Mediation in Guardianships

Wed, Jun 29, 2011

Guardianship

Florida guardianship attorneyWith most legal proceedings there are two sides, with each side fighting the other for what they feel is right. Whether pursuing a personal injury lawsuit, a civil suit, or disputing a will or trust, there is always someone who is seeking to see their rights validated by a jury or a judge. It is no different when contesting the validity of Florida Wills and the guardianship of minors or adults who are incapacitated.

In cases where guardianship is being contested, some of the time the parties seem to drag each other through the mud and try to discredit the other party because they feel they would be the better choice.  In those instances, they sometimes forget that they should be working together to do what is best for the child or incapacitated adult and their property. There are cases where it can become like a soap opera playing out in the court room. This is when some judges will appoint a mediator in order for the parties to work out their differences and come to an agreement.

A Florida Guardianship Attorney will have a few mediators to refer their clients to, in order to find out the root of their issues so they can be worked out. This is important for the wellbeing of the child or incapacitated adult. Getting a mediator to help oversee the discussion can help keep it on track.  If the parties are contesting a Florida will, they have the burden of proof to show cause that the person chosen by the decedent is unfit to perform the task that was outlined in the will. In the state of Florida, a will must be approved by probate before it can be filed.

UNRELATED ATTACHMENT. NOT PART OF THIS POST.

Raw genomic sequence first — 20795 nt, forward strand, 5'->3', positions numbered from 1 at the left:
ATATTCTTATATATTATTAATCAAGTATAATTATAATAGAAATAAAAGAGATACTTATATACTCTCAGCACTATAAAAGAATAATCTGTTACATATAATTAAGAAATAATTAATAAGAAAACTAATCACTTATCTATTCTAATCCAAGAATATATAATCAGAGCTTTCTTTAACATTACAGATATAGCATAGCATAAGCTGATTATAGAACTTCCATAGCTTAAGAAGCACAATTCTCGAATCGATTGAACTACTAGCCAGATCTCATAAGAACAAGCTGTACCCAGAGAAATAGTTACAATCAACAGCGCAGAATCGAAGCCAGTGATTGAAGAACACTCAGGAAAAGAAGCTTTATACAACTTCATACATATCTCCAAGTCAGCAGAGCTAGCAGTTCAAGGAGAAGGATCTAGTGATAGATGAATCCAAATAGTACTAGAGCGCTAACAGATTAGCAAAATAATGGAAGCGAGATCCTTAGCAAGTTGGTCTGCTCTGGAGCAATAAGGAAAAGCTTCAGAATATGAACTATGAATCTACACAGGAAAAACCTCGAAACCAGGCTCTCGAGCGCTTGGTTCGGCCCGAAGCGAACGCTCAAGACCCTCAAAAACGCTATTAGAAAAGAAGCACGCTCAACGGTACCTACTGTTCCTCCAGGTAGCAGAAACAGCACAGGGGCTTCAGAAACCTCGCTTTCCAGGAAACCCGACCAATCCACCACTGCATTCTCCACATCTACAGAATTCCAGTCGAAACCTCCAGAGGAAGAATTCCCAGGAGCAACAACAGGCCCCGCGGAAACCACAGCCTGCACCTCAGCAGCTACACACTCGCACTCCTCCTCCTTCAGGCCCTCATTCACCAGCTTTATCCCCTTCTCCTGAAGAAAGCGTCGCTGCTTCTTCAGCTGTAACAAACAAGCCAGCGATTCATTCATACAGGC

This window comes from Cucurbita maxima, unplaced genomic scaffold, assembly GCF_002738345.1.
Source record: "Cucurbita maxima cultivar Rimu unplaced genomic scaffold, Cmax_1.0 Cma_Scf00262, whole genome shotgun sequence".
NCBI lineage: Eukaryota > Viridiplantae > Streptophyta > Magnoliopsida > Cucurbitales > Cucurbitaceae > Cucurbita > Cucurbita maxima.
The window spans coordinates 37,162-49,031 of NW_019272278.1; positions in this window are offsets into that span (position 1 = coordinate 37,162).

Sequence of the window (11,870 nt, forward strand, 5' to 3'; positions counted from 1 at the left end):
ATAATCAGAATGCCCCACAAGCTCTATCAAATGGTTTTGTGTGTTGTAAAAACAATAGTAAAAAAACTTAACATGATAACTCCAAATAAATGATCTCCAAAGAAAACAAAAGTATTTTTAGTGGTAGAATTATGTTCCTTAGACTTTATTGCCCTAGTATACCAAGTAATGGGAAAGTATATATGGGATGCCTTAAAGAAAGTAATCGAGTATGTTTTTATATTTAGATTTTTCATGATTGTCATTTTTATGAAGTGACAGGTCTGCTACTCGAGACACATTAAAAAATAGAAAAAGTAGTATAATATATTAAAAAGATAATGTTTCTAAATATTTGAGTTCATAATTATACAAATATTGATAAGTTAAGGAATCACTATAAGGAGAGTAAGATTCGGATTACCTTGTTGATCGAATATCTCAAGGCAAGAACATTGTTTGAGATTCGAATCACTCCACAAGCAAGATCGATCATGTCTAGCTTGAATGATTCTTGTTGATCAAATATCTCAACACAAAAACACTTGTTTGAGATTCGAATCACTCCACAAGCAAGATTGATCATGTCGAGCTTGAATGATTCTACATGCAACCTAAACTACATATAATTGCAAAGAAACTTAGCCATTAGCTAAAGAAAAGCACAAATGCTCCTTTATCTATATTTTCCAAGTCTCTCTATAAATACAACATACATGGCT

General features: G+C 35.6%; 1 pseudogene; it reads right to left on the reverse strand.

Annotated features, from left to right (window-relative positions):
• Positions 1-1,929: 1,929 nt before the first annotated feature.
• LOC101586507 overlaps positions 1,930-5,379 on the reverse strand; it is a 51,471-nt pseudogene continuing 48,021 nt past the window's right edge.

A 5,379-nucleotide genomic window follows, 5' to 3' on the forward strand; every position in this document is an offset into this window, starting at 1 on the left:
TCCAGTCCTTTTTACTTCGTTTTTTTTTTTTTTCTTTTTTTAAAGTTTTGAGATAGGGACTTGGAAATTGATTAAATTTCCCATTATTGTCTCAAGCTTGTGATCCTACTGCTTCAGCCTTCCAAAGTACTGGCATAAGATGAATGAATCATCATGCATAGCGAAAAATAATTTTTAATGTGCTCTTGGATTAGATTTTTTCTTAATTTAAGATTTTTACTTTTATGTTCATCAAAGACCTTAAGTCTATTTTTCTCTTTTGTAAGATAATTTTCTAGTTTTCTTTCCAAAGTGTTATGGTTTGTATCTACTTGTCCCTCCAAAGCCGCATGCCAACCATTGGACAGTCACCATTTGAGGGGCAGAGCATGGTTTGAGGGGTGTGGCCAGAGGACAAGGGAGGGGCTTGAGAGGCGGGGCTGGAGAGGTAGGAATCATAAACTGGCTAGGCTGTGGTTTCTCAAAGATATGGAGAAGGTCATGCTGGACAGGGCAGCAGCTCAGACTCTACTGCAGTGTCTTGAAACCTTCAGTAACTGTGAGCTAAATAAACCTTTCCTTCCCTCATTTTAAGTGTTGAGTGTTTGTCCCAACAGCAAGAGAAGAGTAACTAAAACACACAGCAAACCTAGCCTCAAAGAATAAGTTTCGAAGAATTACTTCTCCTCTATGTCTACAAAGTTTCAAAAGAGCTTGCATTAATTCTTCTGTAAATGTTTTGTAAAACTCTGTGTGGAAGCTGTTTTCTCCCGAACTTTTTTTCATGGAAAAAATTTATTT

The mediator isn’t there to make decisions for the different parties but to be there to make sure that they talks are productive. In some cases, before a mediation session is scheduled, the mediator will hold a caucus, or individual session, with each party.  This way, the mediator hears the party’s view points, which leads to a better understanding of the issues that are holding each party back from reaching a mutually beneficial resolution. It can take one session or multiple sessions to get to the issues of each party, and to possibly resolve them.

Even if an agreement isn’t reached, it isn’t because the session was a failure; each party comes away with some idea of the issues at hand from the other person’s point of view. A Florida guardianship attorney may be allowed in the sessions as long as they follow the guidelines of the mediation. If an agreement is reached, whether oral or written, it can be considered a binding stipulation or contract. This can be brought to court and the judge will be informed of the agreement and can base his decision on the agreement. If the burden of proof isn’t met while contesting the will, the judge will have to rule in accordance with the will. In any case, keeping it civil will make the whole mediation process smoother and may cut back on time and court costs.

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